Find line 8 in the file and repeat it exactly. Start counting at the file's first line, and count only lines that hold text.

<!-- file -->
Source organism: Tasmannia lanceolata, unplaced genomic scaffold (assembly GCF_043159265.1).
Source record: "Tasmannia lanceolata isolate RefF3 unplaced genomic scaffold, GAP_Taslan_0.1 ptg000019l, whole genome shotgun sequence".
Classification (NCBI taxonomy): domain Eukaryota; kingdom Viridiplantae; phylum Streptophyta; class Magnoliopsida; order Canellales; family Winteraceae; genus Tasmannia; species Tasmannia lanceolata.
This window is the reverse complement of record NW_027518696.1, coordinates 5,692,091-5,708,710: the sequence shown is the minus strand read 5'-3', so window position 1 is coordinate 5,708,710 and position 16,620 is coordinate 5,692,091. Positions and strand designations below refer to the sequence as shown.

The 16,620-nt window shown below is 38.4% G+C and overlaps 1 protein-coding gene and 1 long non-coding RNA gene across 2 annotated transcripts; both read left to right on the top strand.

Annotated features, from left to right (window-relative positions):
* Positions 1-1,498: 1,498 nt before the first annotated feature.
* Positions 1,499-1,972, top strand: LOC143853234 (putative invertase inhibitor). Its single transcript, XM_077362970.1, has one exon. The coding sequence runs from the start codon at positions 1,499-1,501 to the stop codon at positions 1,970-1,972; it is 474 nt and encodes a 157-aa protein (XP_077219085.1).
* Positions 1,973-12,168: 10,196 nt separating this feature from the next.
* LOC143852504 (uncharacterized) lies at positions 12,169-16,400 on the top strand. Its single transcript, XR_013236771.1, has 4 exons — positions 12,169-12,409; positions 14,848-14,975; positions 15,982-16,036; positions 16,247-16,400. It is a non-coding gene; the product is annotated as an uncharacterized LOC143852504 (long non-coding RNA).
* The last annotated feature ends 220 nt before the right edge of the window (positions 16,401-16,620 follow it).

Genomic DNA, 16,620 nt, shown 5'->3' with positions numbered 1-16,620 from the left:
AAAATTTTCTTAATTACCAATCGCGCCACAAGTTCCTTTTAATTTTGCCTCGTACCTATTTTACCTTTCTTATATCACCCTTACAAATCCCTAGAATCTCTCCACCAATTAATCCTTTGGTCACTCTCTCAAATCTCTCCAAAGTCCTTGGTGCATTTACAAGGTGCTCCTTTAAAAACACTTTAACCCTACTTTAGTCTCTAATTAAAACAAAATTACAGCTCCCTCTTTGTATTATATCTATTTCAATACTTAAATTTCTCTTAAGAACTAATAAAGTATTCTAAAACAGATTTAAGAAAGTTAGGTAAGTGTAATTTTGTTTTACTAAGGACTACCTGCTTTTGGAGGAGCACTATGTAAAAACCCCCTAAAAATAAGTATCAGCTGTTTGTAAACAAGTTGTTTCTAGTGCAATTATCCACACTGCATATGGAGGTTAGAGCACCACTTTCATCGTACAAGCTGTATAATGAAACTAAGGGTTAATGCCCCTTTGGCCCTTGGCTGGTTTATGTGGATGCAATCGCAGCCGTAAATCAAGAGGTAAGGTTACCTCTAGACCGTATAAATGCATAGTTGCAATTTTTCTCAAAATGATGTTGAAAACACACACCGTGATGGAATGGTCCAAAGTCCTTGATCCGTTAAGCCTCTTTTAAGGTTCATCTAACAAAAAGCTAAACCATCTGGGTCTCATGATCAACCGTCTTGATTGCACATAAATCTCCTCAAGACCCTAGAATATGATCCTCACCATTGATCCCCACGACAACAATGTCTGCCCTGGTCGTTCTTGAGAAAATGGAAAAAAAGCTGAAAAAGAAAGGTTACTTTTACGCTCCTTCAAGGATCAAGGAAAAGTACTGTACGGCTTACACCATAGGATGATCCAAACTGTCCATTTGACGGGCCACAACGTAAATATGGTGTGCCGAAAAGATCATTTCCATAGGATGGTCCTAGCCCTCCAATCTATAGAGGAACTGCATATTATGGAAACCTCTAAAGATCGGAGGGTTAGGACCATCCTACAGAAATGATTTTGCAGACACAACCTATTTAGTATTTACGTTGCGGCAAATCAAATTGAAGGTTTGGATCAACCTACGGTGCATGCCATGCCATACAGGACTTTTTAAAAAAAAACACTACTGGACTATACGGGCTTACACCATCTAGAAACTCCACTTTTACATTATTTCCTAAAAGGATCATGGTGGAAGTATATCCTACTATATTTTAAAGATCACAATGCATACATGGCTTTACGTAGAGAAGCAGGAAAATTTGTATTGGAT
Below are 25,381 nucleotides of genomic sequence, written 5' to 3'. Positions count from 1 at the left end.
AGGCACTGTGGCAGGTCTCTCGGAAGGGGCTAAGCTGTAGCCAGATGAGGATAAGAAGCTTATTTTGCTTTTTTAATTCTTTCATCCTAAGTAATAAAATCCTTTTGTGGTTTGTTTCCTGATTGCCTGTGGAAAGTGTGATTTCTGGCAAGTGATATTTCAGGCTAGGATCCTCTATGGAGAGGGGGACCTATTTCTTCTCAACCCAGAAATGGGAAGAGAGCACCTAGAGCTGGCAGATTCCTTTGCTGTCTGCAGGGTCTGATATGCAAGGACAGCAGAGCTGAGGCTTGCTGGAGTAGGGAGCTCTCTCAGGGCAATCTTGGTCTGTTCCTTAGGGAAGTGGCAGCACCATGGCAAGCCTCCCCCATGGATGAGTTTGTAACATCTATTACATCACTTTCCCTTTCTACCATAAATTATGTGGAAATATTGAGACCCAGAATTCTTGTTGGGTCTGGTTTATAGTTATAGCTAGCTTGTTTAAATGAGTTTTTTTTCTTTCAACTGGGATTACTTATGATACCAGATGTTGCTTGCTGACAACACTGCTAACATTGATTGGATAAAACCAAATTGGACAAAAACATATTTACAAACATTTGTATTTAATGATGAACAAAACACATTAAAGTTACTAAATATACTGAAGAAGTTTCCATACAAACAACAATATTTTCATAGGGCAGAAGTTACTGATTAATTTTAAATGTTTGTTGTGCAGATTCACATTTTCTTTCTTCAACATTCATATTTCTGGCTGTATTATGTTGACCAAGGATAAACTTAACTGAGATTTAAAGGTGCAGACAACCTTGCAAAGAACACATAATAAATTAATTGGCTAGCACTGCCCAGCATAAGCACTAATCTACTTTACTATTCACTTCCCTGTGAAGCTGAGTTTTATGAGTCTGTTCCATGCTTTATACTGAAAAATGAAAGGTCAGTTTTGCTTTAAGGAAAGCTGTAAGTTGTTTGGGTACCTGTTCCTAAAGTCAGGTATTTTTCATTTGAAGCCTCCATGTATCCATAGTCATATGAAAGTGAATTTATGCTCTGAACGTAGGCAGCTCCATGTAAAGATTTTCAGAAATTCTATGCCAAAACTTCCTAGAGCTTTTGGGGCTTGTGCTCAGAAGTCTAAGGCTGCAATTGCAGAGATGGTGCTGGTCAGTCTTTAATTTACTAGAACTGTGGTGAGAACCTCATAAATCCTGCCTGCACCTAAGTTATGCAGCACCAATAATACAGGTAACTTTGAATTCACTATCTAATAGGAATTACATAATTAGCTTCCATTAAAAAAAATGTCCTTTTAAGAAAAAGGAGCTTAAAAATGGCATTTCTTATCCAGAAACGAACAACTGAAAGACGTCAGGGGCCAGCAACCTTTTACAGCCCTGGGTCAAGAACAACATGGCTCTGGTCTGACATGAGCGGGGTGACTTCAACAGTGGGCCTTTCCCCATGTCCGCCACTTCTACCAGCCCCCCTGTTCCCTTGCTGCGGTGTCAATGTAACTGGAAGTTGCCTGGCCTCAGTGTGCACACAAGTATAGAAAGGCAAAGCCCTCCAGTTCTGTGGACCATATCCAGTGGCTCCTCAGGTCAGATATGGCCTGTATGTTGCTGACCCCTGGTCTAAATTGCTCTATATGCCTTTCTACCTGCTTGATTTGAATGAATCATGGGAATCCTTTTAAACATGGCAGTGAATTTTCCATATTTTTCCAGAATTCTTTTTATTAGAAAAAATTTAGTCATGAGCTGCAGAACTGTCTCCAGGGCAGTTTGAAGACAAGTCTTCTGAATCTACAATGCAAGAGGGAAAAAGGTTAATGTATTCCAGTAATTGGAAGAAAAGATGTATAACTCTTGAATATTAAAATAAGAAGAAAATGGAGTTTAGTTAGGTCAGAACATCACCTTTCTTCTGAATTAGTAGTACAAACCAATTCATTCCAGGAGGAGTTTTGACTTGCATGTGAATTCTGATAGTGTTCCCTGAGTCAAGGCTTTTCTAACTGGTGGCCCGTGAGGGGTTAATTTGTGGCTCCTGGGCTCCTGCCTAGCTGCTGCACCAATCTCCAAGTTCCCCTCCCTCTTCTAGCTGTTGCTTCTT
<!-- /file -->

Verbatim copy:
* Positions 1,499-1,972, top strand: LOC143853234 (putative invertase inhibitor). Its single transcript, XM_077362970.1, has one exon. The coding sequence runs from the start codon at positions 1,499-1,501 to the stop codon at positions 1,970-1,972; it is 474 nt and encodes a 157-aa protein (XP_077219085.1).